Updated renderings have been revealed for the mixed-use development at 1016 W Jackson Boulevard in West Loop. Set to replace an existing office building just west of the intersection with S Morgan Street, news on the project broke late this October and just now had its first community meeting where the images were shown. Chicago-based Mavrek Development is behind the proposal with architecture firm BKV Group crafting its design, who also worked on the proposed structures at 525 S Wabash Avenue.
Sitting next to the Bays Corporation offices and bakery which is set to have its own redevelopment, the project will require the demolition of the 10-year-old, five-story Inspire Business Center. In its place will rise a new 28-story, 295-foot-tall tower with an active ground floor featuring a lobby, retail space, and ramp up to the 125-vehicle parking garage with over 300 bicycle spaces. Featuring inset entrances with improved landscaping, the three-story podium clad in metal and frosted glass panels will be topped by a large amenity level with an outdoor pool.
Rising above within the T-shaped tower will be 370 residential units made up of studios, one-bedroom, and two-bedroom layouts, with those on the corners featuring private inset balconies. Mostly clad in a curtain wall system, the new renderings show the copper colored metal panels that will largely cover the eastern wall with punched windows and a protruding glass section. The all-glass sections will be complemented by horizontal metal spandrels in the same burnt-orange color, with the crown featuring tightly packed horizontal bands.
Residents at the meeting expressed disdain towards the added density, which has been a prevalent complaint in most community meetings of the West Loop. Comments about the height were also made which is already lower than the originally planned 330 feet the developer proposed earlier in the summer. While permits will still need to be applied for and multiple city committees cleared, BKV Group hopes to break ground on the new structure by late 2023 and we can expect a completion within 24 months.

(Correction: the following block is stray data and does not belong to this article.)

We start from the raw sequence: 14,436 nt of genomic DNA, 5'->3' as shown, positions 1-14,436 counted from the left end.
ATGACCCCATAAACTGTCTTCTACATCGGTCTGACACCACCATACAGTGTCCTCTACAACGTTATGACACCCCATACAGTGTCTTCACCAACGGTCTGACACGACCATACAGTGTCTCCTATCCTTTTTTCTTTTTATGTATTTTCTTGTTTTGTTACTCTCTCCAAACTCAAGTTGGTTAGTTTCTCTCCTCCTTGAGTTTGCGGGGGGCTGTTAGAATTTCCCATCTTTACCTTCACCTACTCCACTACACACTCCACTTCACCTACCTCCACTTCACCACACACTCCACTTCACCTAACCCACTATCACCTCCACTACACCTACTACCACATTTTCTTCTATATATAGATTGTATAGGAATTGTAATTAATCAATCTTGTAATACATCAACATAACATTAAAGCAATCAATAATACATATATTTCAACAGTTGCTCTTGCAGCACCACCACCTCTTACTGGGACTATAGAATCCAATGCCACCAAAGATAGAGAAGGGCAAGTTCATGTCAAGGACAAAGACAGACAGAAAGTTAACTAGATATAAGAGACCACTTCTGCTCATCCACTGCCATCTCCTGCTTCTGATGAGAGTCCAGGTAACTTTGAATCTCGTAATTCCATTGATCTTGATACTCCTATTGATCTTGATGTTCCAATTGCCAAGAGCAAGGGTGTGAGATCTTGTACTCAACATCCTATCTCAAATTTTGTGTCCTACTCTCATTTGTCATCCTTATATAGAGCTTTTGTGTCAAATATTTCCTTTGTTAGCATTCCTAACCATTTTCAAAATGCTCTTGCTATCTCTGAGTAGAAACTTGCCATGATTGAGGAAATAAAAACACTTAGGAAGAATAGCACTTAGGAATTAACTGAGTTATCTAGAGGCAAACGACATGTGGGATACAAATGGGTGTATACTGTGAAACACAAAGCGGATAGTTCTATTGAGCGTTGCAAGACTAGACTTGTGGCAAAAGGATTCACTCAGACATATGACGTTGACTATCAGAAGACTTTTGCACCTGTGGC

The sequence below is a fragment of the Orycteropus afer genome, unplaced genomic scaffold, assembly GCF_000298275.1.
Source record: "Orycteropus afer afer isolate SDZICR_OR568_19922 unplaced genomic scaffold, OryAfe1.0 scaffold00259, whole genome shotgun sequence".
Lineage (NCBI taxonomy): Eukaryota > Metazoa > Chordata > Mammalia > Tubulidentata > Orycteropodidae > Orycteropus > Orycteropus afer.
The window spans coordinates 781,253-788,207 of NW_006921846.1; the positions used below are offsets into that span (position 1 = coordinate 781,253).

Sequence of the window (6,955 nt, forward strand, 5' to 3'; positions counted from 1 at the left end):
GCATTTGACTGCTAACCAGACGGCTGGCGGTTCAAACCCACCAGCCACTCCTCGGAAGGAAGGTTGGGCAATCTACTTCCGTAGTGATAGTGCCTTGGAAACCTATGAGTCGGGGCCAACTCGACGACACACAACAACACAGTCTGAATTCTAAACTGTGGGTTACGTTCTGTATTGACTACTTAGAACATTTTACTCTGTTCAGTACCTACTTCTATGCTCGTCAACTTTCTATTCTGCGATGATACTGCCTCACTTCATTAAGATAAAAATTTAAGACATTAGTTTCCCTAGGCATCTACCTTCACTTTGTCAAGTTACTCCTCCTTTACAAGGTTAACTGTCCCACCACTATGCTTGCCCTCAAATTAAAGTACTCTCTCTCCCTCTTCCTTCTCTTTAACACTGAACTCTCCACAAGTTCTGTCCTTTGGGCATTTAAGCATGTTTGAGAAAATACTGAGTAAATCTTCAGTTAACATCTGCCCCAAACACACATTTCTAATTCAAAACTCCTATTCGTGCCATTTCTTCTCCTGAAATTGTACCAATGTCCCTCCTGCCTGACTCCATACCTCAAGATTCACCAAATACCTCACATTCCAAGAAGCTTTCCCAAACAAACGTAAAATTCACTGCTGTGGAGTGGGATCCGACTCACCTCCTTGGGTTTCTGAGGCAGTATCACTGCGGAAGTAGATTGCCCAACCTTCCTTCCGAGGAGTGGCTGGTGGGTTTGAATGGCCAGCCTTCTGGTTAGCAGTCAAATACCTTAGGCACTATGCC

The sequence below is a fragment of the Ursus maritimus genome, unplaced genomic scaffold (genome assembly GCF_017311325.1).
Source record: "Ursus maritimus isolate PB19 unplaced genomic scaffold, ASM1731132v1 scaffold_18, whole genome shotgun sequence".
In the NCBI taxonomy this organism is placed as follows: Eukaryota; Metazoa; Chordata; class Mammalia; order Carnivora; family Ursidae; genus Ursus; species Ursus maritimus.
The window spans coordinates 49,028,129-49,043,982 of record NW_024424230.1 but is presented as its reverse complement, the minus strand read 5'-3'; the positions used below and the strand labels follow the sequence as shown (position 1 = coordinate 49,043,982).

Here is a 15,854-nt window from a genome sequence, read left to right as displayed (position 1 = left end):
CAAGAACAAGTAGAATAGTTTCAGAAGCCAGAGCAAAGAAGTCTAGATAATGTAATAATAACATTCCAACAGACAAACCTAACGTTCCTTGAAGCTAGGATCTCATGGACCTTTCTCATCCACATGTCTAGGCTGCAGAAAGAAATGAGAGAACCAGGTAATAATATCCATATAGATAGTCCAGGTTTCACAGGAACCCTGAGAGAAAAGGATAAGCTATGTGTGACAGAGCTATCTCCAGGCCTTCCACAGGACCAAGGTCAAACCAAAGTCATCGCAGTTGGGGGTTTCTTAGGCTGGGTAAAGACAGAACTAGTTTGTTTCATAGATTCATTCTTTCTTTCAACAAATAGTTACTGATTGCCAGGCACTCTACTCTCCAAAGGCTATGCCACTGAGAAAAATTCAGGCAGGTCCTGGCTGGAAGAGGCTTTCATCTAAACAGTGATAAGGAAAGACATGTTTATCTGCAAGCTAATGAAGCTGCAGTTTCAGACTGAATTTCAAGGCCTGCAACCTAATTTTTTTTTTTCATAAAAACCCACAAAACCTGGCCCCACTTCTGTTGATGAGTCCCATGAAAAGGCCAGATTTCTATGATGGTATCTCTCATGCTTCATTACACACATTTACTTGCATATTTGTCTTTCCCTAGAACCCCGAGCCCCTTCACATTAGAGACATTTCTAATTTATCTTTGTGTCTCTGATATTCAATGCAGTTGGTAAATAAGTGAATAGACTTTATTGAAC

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The original 331′ proposal fits better into the streetscape . The idea that there would be a significant difference between the two proposals is ludicrous .
The ‘city of big shoulders’ is currently making only little plans , not bold plans .
That is correct George Chicago will always be the second city next to New York city,Chicago must think humongous ideas
True but to be fair, a certain level of buildings are filling in for small buildings or prairies to create a standard or average height of buildings in the West Loop/Fulton Market. Not to mention, attract people to this area in the first place. I mean, how peculiar would a goliath the size of the Brooklyn tower look around a bunch of warehouses, one story buildings and parking lots? Right? They’re trying to prep the area up for the big plan. Which is essentially creating a third section of the skyline stretching from West Loop Gate to the United Center. All in due time!
Exactly I would predict the western wing of the skyline will eventually resemble the north section in both height and density
It’s not all about height as much as it is modern designs are very reminiscent of one another. Height, form, materials, color palettes etc. are very repetitive and predictable. No one ever proposes something bold, original, ambitious and creative. There is a formula that’s being followed without much deviation.
It’s tiring knowing a city that was once globally renowned for it’s architectural quality has now become absolutely watered down with budget-boxes designed by accountants in the name of “form-follows-function.” There are no more buildings that inspire awe and wonder to continue Chicago’s legacy as a city of innovation and expression.
Then when proposals come forward which actually have interesting design elements they are almost always eliminated from the final design that’s built. It’s to the point we can hear about a tower in any given size range being planned and you don’t need to see a render to have a pretty accurate mental image of what it will look like.
I agree with the the architecture being watered down. But we’re just yelling at a wall at this point. If we can somehow congregate as a group and tell these firms that their architecture is bland, that’d be great.